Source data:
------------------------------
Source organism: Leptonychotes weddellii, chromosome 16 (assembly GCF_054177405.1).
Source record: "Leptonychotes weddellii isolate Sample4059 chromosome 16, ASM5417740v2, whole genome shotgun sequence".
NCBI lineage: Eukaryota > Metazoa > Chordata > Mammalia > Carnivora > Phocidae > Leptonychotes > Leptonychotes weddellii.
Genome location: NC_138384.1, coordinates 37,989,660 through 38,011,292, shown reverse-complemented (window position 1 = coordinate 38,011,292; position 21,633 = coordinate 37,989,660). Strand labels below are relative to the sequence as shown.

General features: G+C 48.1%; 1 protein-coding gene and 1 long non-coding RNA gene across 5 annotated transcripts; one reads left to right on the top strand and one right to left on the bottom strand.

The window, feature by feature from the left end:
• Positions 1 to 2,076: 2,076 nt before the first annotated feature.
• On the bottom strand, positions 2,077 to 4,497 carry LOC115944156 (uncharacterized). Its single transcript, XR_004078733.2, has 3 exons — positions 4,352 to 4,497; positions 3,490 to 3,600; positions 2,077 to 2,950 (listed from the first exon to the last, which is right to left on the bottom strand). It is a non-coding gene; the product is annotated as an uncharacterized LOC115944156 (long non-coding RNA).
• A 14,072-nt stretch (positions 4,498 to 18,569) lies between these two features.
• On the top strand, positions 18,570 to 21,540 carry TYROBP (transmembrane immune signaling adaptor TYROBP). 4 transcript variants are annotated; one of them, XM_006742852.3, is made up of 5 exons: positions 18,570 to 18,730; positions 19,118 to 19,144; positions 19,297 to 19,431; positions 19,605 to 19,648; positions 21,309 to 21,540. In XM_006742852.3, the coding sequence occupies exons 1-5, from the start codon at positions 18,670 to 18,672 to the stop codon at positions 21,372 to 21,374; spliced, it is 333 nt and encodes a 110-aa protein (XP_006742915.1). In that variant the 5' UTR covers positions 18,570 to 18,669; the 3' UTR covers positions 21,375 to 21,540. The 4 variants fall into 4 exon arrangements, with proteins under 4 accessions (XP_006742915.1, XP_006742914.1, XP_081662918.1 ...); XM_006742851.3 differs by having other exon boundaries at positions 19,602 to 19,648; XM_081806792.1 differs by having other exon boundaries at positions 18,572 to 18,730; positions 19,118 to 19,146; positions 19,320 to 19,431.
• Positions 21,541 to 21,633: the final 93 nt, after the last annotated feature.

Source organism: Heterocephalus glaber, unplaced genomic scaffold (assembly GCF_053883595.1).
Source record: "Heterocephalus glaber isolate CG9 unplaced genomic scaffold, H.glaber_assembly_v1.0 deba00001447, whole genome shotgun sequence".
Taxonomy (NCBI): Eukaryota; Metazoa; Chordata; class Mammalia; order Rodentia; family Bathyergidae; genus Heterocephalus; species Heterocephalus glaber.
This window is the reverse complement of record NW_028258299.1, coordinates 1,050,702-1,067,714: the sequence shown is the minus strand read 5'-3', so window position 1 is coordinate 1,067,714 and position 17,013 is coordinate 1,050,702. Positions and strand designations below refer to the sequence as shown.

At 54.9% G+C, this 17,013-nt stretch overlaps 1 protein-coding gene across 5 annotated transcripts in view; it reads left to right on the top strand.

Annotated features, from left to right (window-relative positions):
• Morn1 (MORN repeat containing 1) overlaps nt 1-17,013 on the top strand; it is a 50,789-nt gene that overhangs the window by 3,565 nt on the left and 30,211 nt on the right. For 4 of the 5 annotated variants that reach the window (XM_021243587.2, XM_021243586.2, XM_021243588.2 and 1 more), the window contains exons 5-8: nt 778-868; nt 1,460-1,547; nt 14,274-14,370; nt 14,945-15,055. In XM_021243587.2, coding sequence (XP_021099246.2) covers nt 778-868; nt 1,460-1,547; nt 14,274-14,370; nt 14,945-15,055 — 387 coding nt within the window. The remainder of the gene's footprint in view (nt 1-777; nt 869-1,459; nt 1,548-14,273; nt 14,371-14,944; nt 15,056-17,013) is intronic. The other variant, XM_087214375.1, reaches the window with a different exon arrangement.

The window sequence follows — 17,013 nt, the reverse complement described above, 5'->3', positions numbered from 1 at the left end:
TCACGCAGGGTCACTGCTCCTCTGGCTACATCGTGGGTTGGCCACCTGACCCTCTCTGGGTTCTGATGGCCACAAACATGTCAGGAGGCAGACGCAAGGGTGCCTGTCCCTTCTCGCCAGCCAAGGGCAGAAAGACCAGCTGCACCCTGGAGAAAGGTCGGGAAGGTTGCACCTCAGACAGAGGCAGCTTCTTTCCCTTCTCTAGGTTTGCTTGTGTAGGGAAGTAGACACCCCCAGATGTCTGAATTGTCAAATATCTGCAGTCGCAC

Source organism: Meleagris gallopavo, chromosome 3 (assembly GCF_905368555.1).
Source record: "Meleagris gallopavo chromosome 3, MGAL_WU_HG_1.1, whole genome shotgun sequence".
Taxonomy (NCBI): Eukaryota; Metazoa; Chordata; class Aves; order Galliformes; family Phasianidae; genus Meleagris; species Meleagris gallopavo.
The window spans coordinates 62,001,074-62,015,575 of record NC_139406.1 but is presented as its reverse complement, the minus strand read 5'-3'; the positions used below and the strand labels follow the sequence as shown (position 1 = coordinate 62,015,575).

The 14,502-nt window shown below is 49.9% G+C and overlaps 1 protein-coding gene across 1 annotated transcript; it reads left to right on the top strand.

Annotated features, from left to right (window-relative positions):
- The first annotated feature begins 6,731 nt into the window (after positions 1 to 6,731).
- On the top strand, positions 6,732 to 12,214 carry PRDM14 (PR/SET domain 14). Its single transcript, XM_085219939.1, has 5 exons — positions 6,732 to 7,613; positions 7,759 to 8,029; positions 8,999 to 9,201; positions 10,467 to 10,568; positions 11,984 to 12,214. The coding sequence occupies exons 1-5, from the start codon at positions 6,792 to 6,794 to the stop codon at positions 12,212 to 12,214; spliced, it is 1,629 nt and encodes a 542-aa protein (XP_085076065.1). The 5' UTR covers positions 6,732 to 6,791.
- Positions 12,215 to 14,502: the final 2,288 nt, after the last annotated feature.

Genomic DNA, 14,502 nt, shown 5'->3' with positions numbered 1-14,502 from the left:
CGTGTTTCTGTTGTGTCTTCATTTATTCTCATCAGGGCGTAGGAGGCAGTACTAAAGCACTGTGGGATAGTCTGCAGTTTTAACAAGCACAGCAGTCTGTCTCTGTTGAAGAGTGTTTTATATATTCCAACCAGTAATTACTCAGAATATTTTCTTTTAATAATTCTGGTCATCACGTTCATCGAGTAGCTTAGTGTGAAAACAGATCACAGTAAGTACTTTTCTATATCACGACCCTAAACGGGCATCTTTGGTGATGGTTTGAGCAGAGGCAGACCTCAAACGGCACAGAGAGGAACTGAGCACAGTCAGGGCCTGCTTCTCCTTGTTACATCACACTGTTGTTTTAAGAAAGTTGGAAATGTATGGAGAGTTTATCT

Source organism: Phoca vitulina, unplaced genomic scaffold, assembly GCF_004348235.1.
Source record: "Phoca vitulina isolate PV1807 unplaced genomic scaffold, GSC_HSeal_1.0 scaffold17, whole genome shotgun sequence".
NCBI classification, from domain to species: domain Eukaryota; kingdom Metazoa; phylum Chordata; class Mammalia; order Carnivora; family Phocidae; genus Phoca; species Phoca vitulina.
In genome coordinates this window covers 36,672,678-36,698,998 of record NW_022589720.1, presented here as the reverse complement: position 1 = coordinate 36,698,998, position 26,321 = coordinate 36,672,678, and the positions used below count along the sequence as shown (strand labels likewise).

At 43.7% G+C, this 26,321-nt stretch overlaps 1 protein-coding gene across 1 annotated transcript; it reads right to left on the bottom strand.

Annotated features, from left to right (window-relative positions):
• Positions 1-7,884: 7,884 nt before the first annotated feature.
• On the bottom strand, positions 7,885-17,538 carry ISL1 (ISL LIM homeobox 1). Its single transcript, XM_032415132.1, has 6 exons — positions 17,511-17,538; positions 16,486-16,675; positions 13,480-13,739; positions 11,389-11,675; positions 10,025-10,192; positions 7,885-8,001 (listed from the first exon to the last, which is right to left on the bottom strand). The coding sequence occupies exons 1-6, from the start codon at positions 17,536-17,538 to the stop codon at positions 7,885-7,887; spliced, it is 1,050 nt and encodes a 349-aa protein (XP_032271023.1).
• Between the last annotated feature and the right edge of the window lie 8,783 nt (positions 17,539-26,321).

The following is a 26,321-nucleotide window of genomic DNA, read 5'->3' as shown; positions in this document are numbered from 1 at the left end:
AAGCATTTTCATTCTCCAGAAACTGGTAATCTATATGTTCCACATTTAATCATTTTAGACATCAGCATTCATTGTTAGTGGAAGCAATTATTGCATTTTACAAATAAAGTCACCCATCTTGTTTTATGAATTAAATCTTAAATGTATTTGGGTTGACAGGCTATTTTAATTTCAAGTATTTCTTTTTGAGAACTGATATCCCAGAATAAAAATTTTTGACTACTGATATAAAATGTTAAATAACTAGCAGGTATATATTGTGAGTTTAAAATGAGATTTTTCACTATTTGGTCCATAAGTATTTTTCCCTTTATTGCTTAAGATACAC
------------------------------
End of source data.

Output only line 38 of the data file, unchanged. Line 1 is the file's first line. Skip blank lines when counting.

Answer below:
• Positions 1-7,884: 7,884 nt before the first annotated feature.